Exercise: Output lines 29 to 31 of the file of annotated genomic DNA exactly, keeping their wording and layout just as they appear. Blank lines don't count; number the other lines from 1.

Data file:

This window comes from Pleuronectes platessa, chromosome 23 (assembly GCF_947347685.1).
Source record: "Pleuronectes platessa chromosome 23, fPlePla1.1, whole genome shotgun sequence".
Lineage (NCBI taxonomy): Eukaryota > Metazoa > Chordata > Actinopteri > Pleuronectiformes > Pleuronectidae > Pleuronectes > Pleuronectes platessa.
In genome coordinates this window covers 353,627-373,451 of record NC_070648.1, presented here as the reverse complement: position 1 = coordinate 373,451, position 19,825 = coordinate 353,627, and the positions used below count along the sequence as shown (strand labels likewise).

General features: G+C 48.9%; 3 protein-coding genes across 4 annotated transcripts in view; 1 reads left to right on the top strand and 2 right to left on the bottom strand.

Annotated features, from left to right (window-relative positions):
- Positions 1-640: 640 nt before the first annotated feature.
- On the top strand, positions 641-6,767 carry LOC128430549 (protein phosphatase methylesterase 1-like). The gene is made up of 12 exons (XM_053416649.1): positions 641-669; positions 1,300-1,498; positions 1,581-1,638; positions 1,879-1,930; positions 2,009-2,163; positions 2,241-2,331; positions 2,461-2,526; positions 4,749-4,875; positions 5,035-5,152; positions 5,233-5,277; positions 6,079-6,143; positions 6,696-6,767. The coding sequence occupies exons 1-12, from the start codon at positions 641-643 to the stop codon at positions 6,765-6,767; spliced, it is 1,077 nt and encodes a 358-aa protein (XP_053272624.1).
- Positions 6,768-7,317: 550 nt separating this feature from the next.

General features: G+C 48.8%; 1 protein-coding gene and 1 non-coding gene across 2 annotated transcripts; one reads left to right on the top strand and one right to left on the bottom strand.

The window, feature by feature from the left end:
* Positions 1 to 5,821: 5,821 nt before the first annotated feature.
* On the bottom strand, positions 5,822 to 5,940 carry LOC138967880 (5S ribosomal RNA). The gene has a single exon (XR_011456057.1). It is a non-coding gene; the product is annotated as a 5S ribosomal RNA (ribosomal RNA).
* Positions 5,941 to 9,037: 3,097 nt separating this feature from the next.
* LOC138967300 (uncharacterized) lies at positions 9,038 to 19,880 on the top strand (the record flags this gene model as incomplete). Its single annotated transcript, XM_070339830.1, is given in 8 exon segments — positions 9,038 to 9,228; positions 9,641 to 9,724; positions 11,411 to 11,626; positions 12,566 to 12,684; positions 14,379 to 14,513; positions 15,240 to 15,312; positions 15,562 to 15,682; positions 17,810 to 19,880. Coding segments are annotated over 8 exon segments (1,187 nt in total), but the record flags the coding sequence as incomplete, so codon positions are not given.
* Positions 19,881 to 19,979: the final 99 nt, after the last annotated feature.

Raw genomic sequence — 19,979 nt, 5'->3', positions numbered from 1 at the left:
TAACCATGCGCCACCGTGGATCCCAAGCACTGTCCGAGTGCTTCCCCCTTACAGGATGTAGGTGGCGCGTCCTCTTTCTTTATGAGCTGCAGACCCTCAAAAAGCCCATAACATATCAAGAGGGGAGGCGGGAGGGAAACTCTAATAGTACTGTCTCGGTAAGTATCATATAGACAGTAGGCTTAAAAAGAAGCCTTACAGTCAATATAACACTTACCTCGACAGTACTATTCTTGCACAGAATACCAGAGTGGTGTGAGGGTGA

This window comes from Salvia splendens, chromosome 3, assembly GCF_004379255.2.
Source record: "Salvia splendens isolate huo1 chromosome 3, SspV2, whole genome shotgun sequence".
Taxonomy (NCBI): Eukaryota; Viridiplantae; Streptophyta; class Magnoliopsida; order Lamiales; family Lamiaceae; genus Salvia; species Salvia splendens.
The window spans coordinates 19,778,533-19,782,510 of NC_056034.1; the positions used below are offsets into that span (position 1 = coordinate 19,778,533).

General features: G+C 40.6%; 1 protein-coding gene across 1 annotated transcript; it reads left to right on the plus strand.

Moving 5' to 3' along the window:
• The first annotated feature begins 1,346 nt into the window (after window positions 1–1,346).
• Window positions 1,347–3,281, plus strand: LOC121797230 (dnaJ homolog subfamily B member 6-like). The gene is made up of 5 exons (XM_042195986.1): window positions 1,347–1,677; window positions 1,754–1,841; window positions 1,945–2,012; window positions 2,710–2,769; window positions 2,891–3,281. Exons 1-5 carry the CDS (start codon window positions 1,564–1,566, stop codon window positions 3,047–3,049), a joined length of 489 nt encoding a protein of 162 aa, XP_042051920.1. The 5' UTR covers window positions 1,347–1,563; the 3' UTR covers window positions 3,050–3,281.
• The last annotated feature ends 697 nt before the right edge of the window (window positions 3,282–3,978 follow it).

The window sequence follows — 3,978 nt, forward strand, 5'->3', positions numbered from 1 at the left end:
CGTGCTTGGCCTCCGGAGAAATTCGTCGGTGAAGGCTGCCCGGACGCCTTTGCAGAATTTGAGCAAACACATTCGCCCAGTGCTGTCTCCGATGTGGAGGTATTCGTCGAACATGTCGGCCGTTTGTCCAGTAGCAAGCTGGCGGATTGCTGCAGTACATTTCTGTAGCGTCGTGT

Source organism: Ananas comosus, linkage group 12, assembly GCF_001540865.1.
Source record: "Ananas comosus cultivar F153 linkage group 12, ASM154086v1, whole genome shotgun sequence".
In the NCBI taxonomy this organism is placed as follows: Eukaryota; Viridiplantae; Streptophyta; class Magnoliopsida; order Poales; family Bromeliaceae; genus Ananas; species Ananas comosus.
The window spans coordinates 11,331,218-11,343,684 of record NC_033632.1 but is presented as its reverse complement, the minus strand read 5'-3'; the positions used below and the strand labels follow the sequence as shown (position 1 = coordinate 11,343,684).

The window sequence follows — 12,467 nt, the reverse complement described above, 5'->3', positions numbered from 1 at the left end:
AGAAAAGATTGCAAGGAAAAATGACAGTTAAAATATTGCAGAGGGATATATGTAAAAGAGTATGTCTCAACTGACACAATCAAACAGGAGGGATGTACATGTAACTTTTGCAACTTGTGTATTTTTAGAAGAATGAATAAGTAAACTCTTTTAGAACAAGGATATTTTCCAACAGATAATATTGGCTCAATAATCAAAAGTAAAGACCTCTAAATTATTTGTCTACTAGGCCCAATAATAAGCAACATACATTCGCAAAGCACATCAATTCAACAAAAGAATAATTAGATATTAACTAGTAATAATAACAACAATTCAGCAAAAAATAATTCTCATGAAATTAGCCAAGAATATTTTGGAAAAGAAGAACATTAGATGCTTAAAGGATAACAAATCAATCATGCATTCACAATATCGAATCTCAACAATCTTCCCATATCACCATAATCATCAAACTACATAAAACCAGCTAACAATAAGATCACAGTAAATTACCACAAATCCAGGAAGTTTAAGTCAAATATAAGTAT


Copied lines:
CGTGCTTGGCCTCCGGAGAAATTCGTCGGTGAAGGCTGCCCGGACGCCTTTGCAGAATTTGAGCAAACACATTCGCCCAGTGCTGTCTCCGATGTGGAGGTATTCGTCGAACATGTCGGCCGTTTGTCCAGTAGCAAGCTGGCGGATTGCTGCAGTACATTTCTGTAGCGTCGTGT

Source organism: Ananas comosus, linkage group 12, assembly GCF_001540865.1.
Source record: "Ananas comosus cultivar F153 linkage group 12, ASM154086v1, whole genome shotgun sequence".